>>>>> [000]  2061.347866: xn_nucleus_sched_remote: status=0
>>>>>
>>>>> since this is the only place where a packet gets delayed, and the only
>>>>> place in the trace where sched_remote reports a status=0
>>>> Since the cpu that has rtnet-stack and hence should be resumed is doing
>>>> heavy I/O at the time of fault; could it be that
>>>> send_ipi/schedule_handler needs barriers to make sure taht decisions are
>>>> made on the right status?
>>>
>>> That was my first idea as well - but we should run all relevant code
>>> under nklock here. But please correct me if I miss something.
> Wouldn't we need a write-barrier before the send_ipi regardless of what locks 
> we
> hold, otherwise no guarantees that the memory write reaches the target cpu
> before the interrupt does?

Yeah, the problem is that if xnpod_resume_thread and the next
xnpod_reschedule are under the same nklock, we won't issue the barrier
as we won't release the lock! So there is indeed the need to issue an
additional barrier. Can you check this?

diff --git a/include/nucleus/sched.h b/include/nucleus/sched.h
index df56417..66b52ad 100644
--- a/include/nucleus/sched.h
+++ b/include/nucleus/sched.h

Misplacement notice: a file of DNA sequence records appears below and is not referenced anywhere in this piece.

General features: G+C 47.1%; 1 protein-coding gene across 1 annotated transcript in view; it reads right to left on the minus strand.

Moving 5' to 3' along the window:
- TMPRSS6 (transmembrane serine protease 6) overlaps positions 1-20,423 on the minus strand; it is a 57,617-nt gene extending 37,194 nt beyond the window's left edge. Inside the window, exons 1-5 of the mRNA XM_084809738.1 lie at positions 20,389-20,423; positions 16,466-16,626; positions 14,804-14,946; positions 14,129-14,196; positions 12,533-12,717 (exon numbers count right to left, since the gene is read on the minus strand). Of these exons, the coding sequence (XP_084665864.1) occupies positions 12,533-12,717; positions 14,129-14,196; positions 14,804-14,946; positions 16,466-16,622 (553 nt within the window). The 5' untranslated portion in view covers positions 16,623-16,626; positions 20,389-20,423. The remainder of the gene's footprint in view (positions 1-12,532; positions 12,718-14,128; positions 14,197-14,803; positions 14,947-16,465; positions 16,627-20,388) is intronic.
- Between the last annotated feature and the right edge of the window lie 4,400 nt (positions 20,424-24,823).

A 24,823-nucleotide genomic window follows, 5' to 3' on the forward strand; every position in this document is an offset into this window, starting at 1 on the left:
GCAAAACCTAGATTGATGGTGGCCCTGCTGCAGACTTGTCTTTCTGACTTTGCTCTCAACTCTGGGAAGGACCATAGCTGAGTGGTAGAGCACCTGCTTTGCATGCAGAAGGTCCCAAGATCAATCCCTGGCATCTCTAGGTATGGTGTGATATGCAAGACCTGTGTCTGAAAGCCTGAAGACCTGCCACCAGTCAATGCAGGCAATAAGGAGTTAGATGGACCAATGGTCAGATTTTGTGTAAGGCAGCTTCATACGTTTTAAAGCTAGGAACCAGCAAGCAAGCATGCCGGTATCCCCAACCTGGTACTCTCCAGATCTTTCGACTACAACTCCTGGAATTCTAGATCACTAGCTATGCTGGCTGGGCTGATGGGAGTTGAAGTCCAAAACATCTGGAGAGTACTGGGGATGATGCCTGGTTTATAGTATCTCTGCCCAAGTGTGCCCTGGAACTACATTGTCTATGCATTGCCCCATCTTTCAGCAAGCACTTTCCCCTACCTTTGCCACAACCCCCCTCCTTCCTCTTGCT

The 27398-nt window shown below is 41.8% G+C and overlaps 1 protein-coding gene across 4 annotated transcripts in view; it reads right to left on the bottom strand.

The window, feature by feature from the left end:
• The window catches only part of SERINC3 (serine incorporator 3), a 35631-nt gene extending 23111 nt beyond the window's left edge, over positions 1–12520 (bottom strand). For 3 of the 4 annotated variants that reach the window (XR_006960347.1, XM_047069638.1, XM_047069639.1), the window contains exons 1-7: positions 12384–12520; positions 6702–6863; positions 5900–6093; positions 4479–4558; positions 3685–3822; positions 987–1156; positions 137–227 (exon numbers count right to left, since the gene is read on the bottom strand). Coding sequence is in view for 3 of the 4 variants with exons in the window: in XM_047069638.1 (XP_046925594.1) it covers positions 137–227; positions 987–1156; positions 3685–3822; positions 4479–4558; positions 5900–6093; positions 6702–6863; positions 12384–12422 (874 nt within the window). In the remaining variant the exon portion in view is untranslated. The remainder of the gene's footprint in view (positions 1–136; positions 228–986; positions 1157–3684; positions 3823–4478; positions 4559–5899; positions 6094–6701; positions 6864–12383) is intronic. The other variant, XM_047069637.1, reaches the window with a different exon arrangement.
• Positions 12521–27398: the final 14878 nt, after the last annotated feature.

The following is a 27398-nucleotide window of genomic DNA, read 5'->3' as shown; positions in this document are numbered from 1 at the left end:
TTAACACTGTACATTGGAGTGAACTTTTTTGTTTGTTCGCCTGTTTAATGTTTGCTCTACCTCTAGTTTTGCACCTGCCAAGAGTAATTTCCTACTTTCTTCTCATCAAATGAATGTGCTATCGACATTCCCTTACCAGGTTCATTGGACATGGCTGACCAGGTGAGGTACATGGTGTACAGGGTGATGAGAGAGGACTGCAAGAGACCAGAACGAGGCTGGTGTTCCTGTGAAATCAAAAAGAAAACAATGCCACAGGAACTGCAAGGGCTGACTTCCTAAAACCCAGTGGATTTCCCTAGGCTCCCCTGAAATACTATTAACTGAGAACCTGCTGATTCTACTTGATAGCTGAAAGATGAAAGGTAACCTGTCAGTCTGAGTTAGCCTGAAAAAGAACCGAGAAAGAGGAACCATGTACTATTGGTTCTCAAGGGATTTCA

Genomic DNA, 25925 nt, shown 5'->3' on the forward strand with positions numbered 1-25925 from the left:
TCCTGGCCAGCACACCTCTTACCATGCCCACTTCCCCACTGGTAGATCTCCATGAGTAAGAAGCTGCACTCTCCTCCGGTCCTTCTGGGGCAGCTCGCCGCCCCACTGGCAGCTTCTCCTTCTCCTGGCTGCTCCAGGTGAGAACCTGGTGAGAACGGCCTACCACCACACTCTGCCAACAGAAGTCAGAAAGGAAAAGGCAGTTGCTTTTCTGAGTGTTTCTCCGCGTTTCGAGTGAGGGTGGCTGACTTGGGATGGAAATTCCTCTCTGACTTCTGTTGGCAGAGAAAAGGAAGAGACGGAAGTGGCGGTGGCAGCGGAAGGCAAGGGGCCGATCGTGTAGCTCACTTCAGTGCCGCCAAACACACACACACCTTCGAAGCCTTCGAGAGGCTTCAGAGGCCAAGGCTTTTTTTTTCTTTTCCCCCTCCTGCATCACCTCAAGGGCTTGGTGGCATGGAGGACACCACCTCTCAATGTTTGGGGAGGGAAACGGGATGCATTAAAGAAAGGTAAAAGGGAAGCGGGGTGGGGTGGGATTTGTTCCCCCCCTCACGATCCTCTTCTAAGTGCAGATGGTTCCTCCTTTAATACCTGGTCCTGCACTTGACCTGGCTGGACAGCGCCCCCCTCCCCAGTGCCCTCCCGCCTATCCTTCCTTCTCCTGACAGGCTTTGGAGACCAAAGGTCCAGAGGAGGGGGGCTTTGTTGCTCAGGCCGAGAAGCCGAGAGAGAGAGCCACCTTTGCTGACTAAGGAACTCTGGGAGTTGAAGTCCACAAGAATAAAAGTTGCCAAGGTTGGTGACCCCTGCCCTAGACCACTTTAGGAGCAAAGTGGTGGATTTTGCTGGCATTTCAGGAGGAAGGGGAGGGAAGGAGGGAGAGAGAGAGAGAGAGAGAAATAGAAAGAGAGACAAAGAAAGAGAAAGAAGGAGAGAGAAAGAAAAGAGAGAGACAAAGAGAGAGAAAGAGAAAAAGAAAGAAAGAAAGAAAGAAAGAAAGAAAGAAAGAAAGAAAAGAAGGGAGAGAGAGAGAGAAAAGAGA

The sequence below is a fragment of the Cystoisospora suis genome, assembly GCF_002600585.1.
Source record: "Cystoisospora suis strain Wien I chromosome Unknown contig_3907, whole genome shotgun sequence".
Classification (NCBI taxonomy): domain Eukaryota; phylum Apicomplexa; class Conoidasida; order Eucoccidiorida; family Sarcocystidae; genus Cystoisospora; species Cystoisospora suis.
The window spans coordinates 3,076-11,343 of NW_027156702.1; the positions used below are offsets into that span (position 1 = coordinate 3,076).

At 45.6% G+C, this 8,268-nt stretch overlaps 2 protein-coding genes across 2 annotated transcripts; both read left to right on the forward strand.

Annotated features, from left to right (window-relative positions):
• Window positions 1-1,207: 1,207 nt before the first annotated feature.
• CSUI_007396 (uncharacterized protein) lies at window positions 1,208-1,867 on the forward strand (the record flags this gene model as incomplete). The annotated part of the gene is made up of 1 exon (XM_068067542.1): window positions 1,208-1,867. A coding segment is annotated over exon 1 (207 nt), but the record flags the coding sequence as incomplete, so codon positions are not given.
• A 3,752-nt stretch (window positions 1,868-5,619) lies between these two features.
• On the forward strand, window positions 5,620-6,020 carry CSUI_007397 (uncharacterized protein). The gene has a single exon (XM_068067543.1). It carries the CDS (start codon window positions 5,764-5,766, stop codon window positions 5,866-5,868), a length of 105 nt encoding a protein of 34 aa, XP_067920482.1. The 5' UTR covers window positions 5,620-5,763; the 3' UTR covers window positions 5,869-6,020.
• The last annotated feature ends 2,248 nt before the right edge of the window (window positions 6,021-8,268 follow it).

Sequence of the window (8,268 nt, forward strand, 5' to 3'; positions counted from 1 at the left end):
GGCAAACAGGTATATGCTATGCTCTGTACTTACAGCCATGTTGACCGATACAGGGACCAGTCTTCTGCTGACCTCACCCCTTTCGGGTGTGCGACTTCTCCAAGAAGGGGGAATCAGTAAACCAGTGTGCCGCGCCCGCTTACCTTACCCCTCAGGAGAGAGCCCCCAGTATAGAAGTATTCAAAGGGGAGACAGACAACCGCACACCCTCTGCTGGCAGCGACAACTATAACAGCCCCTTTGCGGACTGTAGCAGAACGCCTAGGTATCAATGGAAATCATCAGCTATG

@@ -187,6 +187,7 @@ static inline int xnsched_self_resched_p(struct xnsched 
*sched)
   if (current_sched != (__sched__))    {                               \
       xnarch_cpu_set(xnsched_cpu(__sched__), current_sched->resched);  \
       setbits((__sched__)->status, XNRESCHED);                         \
+      xnarch_memory_barrier();                                         \
   }                                                                    \
 } while (0)
 

> 
>>
>> Mmmh -- not everything. The inlined XNRESCHED entry test in
>> xnpod_schedule runs outside nklock. But doesn't releasing nklock imply a
>> memory write barrier? Let me meditate...
> Wouldn't we need a read barrier then (but maybe the irq-handling takes care of
> that, not familiar with the code yet)?

A read barrier is not required here as we do not need to order load
operation /wrt each other in the reschedule IRQ handler.

> 
> Meditate all yo need. BTW: the ftrace stuff is great, I'm looking forward to 
> be
> able to trace everything this way :-)

You can always help: there is a lot boring^Winteresting tracepoint
conversion waiting in Xenomai, see the few already converted nucleus
tracepoints.

Jan

-- 
Siemens AG, Corporate Technology, CT T DE IT 1
Corporate Competence Center Embedded Linux